But what if I told you the yield curve was inverted and it had been for months? (FYI reader—this is not actually the case!) How would you update your beliefs?
If you were using Bayes to answer this question, you would then evaluate the evidence component and use it to adjust your base rate.
First, you might look at P(E): the probability of the evidence. How often has the yield curve inverted in the U.S. since 1962? In this case, you’d find that the yield curve has inverted meaningfully only 12 times in that time period—22%. Among market signals, this would be uncommon.
Second, you might look at P(E|H): the relationship between the hypothesis and the evidence. In how many U.S. recessions, did the yield curve invert beforehand? Here, we would find that a relationship seems to exist: in the 7 recessions since 1962, the yield curve was inverted every time. This would give us a P(E|H) of 100%.
Therefore, the probability of a recession in the next year, given the yield curve is inverted, would be 59%. This would be an important signal.
Solving for probability of recession, given yield curve inversion:
Bayes is an extremely useful mental model for investors. Not only does it provide a theoretically sound process for updating beliefs, it helps us better understand signal vs. noise and what kind of evidence to look for. Moreover, any investor can gain from systematically looking for base rates and questioning the worth of the evidence before them. It is significant that the best forecasters and machine learning in the world is fundamentally Bayesian.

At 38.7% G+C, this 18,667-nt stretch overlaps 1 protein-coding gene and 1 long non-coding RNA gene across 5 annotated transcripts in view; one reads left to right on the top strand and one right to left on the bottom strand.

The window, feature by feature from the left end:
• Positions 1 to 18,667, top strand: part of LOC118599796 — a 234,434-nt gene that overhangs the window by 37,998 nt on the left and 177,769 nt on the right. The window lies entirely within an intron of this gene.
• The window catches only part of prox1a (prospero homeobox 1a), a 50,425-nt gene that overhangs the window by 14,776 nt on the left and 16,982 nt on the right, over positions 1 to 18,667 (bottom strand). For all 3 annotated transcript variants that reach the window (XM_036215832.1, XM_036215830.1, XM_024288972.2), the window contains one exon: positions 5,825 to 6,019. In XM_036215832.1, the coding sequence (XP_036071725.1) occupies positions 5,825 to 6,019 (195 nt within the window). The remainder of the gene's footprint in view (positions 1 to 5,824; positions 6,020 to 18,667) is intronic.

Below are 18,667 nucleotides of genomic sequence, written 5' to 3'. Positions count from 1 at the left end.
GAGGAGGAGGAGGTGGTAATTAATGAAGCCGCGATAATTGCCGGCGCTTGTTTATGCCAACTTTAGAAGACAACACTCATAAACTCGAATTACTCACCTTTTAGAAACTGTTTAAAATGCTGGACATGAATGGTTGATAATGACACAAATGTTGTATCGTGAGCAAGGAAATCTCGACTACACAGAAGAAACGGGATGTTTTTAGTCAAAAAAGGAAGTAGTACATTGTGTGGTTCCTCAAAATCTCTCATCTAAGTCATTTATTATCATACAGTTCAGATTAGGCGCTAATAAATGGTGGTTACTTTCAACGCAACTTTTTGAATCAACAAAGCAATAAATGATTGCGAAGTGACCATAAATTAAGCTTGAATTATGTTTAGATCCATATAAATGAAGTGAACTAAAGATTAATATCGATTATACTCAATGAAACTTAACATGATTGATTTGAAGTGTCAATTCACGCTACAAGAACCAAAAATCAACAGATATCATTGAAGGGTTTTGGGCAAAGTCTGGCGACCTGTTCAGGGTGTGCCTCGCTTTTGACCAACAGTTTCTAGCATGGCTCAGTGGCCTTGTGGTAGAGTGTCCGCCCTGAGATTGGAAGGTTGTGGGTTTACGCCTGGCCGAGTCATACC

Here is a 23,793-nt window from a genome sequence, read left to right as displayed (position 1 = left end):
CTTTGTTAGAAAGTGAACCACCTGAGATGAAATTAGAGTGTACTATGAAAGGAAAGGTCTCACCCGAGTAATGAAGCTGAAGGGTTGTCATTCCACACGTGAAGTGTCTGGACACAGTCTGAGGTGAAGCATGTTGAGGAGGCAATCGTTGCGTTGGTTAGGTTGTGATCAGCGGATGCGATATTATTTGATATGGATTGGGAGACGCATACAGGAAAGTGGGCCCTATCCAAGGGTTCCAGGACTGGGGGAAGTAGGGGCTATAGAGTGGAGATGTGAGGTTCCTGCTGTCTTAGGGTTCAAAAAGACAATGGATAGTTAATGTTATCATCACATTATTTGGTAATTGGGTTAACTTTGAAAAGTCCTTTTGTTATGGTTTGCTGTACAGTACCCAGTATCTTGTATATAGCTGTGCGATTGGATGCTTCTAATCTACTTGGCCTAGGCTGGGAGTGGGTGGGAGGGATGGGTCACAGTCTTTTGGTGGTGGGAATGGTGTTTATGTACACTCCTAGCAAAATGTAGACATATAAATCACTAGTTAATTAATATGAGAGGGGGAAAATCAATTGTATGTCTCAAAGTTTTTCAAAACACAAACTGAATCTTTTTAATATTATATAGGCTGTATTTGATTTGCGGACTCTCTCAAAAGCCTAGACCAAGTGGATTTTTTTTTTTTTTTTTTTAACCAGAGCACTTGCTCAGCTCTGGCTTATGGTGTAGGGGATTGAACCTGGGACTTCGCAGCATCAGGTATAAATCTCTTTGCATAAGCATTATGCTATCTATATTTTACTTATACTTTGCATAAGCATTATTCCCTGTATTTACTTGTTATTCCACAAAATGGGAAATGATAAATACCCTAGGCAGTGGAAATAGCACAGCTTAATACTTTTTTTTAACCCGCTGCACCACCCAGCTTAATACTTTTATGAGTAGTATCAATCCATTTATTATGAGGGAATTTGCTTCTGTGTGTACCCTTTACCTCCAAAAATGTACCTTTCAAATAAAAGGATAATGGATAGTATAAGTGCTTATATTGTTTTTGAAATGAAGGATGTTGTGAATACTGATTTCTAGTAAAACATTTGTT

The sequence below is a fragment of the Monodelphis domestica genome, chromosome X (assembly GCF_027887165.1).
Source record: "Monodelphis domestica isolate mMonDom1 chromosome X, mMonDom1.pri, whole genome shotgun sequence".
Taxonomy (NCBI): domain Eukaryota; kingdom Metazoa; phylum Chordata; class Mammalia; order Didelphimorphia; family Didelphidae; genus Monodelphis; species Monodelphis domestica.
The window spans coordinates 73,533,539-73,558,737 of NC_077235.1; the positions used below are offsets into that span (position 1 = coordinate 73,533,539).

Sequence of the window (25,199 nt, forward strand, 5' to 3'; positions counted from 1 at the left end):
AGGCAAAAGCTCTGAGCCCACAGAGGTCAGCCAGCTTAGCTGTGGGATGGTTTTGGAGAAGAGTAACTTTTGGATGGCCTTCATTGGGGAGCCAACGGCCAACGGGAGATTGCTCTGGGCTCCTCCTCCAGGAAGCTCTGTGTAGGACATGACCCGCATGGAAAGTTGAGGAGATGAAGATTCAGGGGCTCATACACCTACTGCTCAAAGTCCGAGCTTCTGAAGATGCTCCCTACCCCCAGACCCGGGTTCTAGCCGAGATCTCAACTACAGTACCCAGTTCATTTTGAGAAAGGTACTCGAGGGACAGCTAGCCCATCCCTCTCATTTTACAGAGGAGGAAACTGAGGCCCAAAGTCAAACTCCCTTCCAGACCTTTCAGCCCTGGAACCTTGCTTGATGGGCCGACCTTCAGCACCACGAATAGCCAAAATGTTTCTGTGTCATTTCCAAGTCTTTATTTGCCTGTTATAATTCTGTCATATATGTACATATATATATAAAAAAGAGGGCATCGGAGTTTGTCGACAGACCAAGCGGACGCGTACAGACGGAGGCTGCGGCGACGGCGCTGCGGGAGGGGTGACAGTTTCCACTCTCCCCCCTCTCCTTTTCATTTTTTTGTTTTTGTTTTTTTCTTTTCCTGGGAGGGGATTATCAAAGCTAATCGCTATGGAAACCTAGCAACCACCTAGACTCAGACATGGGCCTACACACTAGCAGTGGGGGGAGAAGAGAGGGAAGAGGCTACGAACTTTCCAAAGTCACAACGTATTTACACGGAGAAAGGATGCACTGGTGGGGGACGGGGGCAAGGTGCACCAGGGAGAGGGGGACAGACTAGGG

As with almost everything in life, there are challenges with using Bayes. One of the greatest is that the probabilities we seek are often not easy, or possible, to observe. In these cases, Bayes can quickly become too speculative. The way we counteract this challenge is by going through many rounds of looking for signal and updating our beliefs. (There is a mathematical process for doing this, but it rests beyond the scope of this discussion). Another challenge is that Bayes is based on historical patterns and relationships. These can and do change over time.
Nonetheless, Bayes is an excellent tool even if it’s imperfect. Clearly, Bayesian analysis (in its mathematical form) has a place in investing, where it can inform the user on the probability of an outcome once a new card turns up—particularly since people are generally pretty bad at coming to statistical answers intuitively.
But even when we aren’t running through the math and just asking ourselves those three questions, Bayes offers a good gut check and defense against sloppy thinking, which is essential in a world of rampant storytelling.
Kara Lilly (CFA) is the investment strategist at Mawer Investment Management Ltd.
1 Drobny, Steven. Inside the House of Money: Top Hedge Fund Traders on Profiting in the Global Markets. John Wiley & Sons, Inc. Hobeken, New Jersey. 2006.
2 American Library Association – http://www.ala.org/tools/libfactsheets/alalibraryfactsheet02
3 Bureau of Labor Statistics – https://data.bls.gov/timeseries/CES0000000001
4 Myers, I.B., McCaulley, M.H., Quenk, N.L., & Hammer, A.L. (1998). MBTI Manual: A guide to the development and use of the Myers-Briggs Type Indicator (3rd ed.) Palo Alto, CA: Consulting Psychologists Press
6 Mary Jane Scherdin and Anne K. Beaubien. “Shattering Our Stereotype: Librarians’ New Image, “ Library Journal 120 no. 12 (1995): 35-38.